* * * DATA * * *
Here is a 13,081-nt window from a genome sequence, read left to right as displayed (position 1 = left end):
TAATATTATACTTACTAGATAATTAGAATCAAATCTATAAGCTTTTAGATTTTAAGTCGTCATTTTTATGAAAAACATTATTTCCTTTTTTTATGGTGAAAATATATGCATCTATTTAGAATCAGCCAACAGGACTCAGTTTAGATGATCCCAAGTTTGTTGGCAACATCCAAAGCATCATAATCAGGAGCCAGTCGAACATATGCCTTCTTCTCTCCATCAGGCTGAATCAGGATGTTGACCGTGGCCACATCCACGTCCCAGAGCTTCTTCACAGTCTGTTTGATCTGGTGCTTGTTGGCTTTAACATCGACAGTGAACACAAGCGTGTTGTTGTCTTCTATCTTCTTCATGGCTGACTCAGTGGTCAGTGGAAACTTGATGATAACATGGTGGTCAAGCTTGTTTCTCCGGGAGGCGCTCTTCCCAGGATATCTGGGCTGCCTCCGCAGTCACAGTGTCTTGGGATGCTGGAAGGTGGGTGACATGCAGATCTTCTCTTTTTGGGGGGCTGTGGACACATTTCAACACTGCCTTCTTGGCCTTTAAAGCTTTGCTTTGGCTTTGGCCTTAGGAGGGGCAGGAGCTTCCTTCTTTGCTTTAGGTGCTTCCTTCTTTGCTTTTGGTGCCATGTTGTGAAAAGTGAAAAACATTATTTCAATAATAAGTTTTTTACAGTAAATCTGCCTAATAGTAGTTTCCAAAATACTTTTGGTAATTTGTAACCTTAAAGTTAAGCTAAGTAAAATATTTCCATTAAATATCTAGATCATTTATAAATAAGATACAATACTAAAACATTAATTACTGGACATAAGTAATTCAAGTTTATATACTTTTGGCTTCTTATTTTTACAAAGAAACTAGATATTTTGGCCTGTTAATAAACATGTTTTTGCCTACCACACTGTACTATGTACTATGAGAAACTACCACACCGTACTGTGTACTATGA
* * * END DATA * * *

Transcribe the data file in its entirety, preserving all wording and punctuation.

Here is a 13,081-nt window from a genome sequence, read left to right as displayed (position 1 = left end):
TAATATTATACTTACTAGATAATTAGAATCAAATCTATAAGCTTTTAGATTTTAAGTCGTCATTTTTATGAAAAACATTATTTCCTTTTTTTATGGTGAAAATATATGCATCTATTTAGAATCAGCCAACAGGACTCAGTTTAGATGATCCCAAGTTTGTTGGCAACATCCAAAGCATCATAATCAGGAGCCAGTCGAACATATGCCTTCTTCTCTCCATCAGGCTGAATCAGGATGTTGACCGTGGCCACATCCACGTCCCAGAGCTTCTTCACAGTCTGTTTGATCTGGTGCTTGTTGGCTTTAACATCGACAGTGAACACAAGCGTGTTGTTGTCTTCTATCTTCTTCATGGCTGACTCAGTGGTCAGTGGAAACTTGATGATAACATGGTGGTCAAGCTTGTTTCTCCGGGAGGCGCTCTTCCCAGGATATCTGGGCTGCCTCCGCAGTCACAGTGTCTTGGGATGCTGGAAGGTGGGTGACATGCAGATCTTCTCTTTTTGGGGGGCTGTGGACACATTTCAACACTGCCTTCTTGGCCTTTAAAGCTTTGCTTTGGCTTTGGCCTTAGGAGGGGCAGGAGCTTCCTTCTTTGCTTTAGGTGCTTCCTTCTTTGCTTTTGGTGCCATGTTGTGAAAAGTGAAAAACATTATTTCAATAATAAGTTTTTTACAGTAAATCTGCCTAATAGTAGTTTCCAAAATACTTTTGGTAATTTGTAACCTTAAAGTTAAGCTAAGTAAAATATTTCCATTAAATATCTAGATCATTTATAAATAAGATACAATACTAAAACATTAATTACTGGACATAAGTAATTCAAGTTTATATACTTTTGGCTTCTTATTTTTACAAAGAAACTAGATATTTTGGCCTGTTAATAAACATGTTTTTGCCTACCACACTGTACTATGTACTATGAGAAACTACCACACCGTACTGTGTACTATGA